Magistrate Judge Burke recently issued a report and recommendation construing claims relating to a low-viscosity gel composition that operates as a “delivery system” for pharmaceutical ingredients in the treatment of skin disorders. See Medicis Pharmaceutical Corp. v. Actavis Mid Atlantic LLC, C.A. No. 11-409-LPS-CJB (D. Del. June 12, 2012). The “delivery system” was described as follows: “through the use of a ‘lightly cross-linked polyacrylic acid polymer,’ which has a low viscosity relative to its concentration in aqueous solutions . . . the gel composition offers two principal advantages: (1) more appealing cosmetic characteristics, such as a reduction in a ‘sticky’ feel or residue; and (2) more accurate application through improved flow and pourability.” Id. at 3.
Magistrate Judge Burke recommended the adoption of the parties’ agreed-upon construction of the following claim terms, finding that they were consistent with the intrinsic record:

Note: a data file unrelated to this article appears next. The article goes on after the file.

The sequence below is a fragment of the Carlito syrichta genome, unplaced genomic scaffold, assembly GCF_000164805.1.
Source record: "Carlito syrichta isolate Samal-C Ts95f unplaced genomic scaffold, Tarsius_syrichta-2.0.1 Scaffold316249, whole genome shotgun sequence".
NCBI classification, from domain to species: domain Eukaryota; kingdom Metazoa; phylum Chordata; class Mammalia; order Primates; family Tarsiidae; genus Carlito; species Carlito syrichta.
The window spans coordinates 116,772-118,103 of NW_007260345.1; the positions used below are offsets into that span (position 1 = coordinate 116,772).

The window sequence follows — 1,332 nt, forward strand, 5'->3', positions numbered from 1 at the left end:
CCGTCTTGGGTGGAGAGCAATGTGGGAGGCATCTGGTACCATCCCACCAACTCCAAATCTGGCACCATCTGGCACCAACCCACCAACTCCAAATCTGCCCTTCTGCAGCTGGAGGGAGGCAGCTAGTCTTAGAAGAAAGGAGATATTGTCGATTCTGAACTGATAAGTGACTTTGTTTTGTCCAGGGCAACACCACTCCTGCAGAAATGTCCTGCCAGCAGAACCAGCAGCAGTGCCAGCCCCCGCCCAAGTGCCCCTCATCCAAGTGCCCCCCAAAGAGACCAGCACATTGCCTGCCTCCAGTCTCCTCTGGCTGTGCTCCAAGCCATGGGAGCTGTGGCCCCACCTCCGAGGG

— “for a period of time sufficient to improve the skin disorder” construed to mean “over a course of treatment of sufficient duration to improve the skin disorder
— “base to adjust pH.” construed to mean “a basic compound that can be used to adjust pH.”
Also recommended were the following constructions of disputed terms:
— “lightly cross-linked polyacrylic acid polymer” construed to mean “a cross-linked polymer of acrylic acid with a viscosity of less than about 15,000 cP, where the polymer is in a 0.5% solution at pH 7.5, as measured by a Brookfield viscometer at 20 rpm”.
— “container” as recited in “a container that accurately administers a portion of the composition” construed to mean “a container that has a sufficiently small orifice tip to dispense quantities of the low-viscosity gel composition in accordance with treatment instructions”